One Year Goals
Let's move on, which of those tasks is a good nine-month goal? So going back to our original list and thinking about working out towards where you want to be and year from now, which of the things that you need to execute in your business model is a good nine-month goal? So at this point we're looking toward almost, or we're looking toward the holiday season. Where do you want to be in the holiday season of this year? Oh gosh, Tiffany just got, wide eyes! The holidays? No!
I know exactly what I want by the holidays this year though.
What do you want by the holidays?
You want an employee by the holidays. Girl you need an employee by the holidays.
So what do you need to do to get you an employee by the holidays?
I need to speak with a lawyer.
I need to research insurance and liabilities, and things of that nature. I need to figure out how I can structure an employee that'll best work in my situation. And then, yea...
h, I need to figure out how, what, where, who.
Yup, yup, you gotta put a job description together. You need to do the job search, you need to interview candidates, you need to decide on a wage, you need to decide on benefits, you need to raise your price, so all the other stuff that goes along with this too, you need to raise your prices, you need to get in more stores, you need to get that press that you mentioned that you were looking at as well so that you can ensure that this employee of yours has work to do. (laughing)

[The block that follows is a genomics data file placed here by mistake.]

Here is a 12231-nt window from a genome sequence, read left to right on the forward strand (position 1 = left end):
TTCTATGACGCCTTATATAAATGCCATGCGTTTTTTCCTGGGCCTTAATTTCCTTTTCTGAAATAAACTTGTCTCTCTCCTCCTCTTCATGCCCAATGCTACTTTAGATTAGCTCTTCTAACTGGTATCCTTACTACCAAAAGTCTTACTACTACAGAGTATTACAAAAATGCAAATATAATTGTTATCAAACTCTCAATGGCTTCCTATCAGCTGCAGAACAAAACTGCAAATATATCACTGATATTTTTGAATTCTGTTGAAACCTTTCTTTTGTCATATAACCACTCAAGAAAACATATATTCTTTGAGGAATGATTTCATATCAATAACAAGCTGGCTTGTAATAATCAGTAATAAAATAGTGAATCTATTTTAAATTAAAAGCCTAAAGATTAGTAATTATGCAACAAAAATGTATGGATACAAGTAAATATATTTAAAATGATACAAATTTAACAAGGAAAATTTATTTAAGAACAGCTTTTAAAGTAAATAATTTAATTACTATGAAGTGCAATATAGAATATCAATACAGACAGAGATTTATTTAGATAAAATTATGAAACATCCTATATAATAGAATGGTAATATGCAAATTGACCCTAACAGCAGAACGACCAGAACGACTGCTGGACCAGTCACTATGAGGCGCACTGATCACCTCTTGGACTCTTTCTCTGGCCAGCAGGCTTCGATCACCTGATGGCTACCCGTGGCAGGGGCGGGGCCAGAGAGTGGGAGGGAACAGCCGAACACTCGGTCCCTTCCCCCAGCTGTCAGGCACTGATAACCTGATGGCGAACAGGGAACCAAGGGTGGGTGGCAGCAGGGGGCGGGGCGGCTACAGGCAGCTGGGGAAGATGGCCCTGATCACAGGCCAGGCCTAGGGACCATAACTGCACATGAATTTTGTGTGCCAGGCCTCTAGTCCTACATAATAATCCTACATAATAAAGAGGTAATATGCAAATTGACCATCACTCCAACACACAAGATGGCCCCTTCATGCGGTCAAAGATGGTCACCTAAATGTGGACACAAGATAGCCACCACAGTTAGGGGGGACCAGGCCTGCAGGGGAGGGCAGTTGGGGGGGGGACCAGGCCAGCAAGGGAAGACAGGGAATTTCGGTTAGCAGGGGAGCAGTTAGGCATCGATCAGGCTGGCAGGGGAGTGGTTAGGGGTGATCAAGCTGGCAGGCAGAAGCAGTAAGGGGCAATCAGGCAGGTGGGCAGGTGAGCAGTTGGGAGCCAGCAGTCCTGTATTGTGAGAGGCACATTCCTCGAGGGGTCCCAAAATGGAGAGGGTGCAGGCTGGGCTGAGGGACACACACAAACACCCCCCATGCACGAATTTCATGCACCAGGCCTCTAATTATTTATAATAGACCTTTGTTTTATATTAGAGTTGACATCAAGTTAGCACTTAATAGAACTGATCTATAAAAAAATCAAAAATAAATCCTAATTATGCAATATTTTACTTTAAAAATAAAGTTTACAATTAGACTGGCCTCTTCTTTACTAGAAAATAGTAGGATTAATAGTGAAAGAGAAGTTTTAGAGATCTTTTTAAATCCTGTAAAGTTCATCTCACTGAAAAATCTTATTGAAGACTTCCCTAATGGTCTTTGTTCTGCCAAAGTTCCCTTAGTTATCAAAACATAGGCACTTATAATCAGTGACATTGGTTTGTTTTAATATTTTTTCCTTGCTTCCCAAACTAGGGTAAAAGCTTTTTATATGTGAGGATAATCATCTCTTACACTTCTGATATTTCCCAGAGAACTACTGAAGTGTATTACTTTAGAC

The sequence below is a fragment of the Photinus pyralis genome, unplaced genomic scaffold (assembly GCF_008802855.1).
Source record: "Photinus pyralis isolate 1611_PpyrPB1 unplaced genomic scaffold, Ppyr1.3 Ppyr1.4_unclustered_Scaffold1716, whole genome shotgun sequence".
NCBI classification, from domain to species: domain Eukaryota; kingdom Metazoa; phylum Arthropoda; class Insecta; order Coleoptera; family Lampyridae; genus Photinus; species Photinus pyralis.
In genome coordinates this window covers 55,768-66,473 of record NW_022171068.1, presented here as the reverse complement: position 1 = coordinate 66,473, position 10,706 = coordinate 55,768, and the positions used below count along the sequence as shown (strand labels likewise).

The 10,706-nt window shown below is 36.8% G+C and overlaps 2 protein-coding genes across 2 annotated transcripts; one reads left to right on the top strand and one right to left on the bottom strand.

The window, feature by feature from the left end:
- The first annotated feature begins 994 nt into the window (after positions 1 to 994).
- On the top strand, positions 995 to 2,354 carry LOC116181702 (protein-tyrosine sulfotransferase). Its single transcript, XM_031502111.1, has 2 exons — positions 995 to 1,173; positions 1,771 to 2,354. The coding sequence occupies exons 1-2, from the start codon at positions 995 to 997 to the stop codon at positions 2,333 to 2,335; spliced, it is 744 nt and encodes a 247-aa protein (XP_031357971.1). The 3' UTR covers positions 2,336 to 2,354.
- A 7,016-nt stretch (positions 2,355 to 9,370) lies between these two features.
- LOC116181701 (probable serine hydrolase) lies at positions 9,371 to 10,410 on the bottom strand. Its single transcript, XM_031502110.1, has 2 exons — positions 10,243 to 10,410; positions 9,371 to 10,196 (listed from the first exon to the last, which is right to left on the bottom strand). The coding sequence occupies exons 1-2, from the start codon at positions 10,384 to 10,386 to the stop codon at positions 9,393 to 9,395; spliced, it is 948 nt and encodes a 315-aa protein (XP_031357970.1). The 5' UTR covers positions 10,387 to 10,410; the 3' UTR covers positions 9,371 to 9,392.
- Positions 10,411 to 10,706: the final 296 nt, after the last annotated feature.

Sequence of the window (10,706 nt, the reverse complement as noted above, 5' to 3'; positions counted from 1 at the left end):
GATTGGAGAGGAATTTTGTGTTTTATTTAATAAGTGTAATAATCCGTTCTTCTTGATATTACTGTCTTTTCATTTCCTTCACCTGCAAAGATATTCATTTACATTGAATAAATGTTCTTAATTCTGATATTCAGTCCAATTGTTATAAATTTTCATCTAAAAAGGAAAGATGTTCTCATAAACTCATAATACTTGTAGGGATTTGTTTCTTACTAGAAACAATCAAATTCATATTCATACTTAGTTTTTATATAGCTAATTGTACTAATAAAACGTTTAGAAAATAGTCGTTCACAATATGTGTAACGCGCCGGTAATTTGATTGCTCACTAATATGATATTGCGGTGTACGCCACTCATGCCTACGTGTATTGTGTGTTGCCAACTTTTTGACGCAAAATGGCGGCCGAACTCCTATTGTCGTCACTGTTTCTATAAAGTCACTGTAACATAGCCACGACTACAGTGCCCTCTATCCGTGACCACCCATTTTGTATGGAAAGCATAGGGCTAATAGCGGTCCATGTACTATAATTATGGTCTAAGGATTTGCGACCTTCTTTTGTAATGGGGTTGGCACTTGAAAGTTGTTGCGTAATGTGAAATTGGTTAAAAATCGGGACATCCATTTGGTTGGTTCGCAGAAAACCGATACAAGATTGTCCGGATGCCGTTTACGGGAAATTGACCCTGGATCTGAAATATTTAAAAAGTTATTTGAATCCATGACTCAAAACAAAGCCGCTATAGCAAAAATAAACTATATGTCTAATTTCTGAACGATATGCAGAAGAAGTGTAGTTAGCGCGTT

So all of those things go along with it as well, and so those are incremental goals that you need to have over the next nine months so you can reach that big nine-month goal, right?
What could go wrong?
Well it could be difficult for me to hire an employee, just in the general aspect of, the laws here are pretty stiff.
And then I could hire--
So tell me about that. It's not just that the laws are pretty stiff, the laws mean that you need to pay them a good wage, right?
Yeah, California, has some things, I need to go back and research the whole thing, but yeah, they're pretty steep, workers comp and tax and all of that stuff.
Yup, so you need to pay them a good wage and pay the taxes and the fees that go along with that.
So you need to be able to set that money aside in your business. Another goal you might want to include then, as part of your pre-mortem, is that you save up maybe three months of salary for this person--
Ahead of time, which, that could be a scary goal but I think it's a good one--
No, but at least I know I can pay them.
Yeah, exactly, and I think that would make you feel really good.
And practicing every month, yeah. (chuckles)
Exactly, exactly. So, you might save three months of their salary ahead of time. Back to the laws, you need to have a safe work environment, right? So are there changes you need to make in your own studio? Is there equipment that you need to buy?
Well yeah, and there's, see that's the other thing. I'm gonna have to figure out how to structure equipment. What's their equipment? Do I need to buy separate equipment versus them using all my equipment?